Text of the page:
According to mythology, Delos was raised from the seabed by Poseidon, god of the sea. Archaeological findings show that it was inhabited as far back as the early Bronze Age (around 2000 BC). By the second and first centuries BC, the isle had become the chief trading centre of the eastern Mediterranean. Apart from the impressive row of lions, its numerous archaeological sites have yielded a large number of ancient temples, villas and magnificent sculptures.
SEB sees euro goal intact
The Federation of Greek Industries (SEB), the country's largest employers' union, believes that Greece's chance of taking part in European economic and monetary union has not changed because of a temporary rise in inflation.
Iason Stratos, SEB's chairman, said yesterday that the government had remained steadfast in the economic policy it had originally adopted, and could deal with any problems in a timely fashion.
He was commenting on reports that the annual inflation rate may rise above 2.0 percent in October, up from 1.9 percent in September.
Interior ministry announces quake homeless figures
The interior ministry said on Wednesday that the number of those still homeless in the wake of the September 7 earthquake totalled 19,560, with a total of 74,067 homes had been slated for demolition or deemed unfit for habitation. The figures come from a comprehensive census of the damage caused by the wake conducted by the National Statistics Service recently. Some 4,367 families continue to reside in settlements set up by the state while the remaining homeless reside in tents near their damaged or destroyed homes or in trailer homes. Some8,388 business premises and stores were also damaged by the quake. About 850 were forced out of their premises due to extensive damage, while another 3,656 must proceed with extensive repairs.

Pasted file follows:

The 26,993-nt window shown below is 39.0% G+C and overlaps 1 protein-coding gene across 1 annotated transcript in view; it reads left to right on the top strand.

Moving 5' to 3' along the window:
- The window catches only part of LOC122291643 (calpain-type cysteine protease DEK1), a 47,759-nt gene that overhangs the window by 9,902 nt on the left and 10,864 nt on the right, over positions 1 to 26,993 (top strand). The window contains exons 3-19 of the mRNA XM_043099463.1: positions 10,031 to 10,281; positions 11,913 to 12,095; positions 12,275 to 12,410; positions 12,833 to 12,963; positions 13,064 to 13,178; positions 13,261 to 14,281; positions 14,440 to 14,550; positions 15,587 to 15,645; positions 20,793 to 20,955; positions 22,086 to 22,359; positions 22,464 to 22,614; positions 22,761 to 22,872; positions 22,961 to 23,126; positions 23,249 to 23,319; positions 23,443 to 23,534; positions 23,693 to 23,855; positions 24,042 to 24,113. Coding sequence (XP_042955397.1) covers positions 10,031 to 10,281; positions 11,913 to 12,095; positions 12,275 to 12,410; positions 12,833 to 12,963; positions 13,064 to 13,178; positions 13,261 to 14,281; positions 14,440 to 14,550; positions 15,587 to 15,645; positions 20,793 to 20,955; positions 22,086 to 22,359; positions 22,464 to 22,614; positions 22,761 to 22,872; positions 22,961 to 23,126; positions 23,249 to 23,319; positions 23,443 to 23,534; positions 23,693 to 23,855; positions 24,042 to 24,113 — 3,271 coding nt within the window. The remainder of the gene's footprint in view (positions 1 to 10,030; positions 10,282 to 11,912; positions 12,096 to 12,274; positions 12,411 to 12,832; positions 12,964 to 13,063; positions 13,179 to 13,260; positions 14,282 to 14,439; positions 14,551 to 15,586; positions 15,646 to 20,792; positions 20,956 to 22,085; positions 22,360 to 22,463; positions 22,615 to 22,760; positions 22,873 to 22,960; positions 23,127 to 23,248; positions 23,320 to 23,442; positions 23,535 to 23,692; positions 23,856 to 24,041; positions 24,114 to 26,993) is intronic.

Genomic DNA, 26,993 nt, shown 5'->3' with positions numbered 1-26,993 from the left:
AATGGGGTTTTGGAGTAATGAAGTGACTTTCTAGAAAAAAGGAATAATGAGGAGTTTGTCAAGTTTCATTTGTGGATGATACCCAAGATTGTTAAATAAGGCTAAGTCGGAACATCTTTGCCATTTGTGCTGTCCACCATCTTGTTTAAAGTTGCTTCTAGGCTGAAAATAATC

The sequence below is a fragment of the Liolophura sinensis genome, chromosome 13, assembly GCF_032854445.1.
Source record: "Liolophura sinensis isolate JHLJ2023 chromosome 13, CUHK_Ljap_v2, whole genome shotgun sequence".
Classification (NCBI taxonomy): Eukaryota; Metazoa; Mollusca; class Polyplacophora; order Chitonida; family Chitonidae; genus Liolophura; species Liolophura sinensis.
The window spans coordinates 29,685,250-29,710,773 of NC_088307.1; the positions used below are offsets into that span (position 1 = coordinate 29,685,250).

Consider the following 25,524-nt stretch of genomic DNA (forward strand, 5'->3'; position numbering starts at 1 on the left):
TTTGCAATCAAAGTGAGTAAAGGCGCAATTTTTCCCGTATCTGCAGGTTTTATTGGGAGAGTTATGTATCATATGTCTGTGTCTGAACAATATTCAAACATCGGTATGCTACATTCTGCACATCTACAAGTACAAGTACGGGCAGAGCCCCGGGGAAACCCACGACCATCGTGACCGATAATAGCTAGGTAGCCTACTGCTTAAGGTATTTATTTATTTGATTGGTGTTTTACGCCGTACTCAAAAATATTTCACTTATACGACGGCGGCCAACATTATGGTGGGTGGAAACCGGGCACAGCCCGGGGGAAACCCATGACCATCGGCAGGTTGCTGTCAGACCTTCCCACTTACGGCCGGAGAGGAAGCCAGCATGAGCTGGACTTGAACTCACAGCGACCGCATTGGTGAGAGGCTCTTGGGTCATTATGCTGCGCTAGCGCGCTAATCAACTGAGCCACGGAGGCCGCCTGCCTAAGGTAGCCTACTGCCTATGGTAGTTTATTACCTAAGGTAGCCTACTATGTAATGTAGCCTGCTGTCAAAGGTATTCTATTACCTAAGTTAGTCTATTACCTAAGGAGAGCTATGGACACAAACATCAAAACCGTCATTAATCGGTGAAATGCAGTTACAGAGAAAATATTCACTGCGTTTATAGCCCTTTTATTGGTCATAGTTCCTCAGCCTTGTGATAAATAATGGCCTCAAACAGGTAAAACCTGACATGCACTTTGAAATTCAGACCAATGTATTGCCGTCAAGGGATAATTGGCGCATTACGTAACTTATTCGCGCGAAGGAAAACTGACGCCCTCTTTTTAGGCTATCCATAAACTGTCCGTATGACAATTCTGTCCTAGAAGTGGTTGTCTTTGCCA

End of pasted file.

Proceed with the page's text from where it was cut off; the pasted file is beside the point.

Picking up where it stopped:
WEATHERMostly fair weather with scattered cloud will prevail throughout the country on Friday. Winds northerly, moderate to strong. Fair weather with light cloud in Athens and temperatures between 15-22C. Same in Thessaloniki with temperatures from 12-20C.
Friday's rates (buying) U.S. dollar 308.353 Pound sterling 510.384 Japanese yen (100) 295.943 French franc 49.909 German mark 167.387 Italian lira (100) 16.908 Irish Punt 415.687 Belgian franc 8.116 Finnish mark 55.061 Dutch guilder 148.559 Danish kr. 44.053 Austrian sch. 23.791 Spanish peseta 1.967 Swedish kr. 37.853 Norwegian kr. 39.660 Swiss franc 204.635 Port. Escudo 1.633 Can. dollar 208.995 Aus. dollar 199.561 Cyprus pound 567.126 Euro 327.380(M.S.)